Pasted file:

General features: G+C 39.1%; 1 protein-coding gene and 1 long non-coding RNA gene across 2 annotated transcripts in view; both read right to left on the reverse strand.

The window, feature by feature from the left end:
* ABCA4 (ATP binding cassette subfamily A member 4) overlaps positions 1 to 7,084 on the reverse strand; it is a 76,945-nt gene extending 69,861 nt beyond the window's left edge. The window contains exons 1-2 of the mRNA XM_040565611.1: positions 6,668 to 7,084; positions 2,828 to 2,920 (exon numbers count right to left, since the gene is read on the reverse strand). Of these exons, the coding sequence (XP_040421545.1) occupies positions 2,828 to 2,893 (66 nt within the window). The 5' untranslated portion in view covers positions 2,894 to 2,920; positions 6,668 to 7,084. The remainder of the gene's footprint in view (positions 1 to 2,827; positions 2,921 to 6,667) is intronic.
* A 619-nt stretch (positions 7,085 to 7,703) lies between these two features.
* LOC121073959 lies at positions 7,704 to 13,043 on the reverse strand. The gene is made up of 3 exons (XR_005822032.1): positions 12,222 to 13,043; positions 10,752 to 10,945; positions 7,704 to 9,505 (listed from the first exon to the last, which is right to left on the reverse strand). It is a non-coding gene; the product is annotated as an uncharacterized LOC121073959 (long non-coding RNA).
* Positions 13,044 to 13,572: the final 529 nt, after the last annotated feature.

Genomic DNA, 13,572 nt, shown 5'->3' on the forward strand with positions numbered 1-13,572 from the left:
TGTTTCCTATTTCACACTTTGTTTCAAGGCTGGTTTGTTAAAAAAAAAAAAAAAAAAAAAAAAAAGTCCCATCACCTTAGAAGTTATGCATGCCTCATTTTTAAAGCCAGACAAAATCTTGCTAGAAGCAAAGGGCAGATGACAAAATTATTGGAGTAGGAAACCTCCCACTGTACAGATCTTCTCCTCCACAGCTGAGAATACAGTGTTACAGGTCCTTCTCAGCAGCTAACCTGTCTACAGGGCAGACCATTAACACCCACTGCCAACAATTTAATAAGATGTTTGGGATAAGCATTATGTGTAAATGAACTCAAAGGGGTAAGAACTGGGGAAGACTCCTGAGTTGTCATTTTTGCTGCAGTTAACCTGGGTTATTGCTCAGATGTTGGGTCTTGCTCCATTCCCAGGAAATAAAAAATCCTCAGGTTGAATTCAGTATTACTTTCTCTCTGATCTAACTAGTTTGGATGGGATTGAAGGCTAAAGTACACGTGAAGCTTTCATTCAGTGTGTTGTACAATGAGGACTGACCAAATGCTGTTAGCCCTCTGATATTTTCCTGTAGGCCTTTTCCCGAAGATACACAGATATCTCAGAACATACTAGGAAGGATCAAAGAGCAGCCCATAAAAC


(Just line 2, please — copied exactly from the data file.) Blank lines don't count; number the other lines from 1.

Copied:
The window, feature by feature from the left end: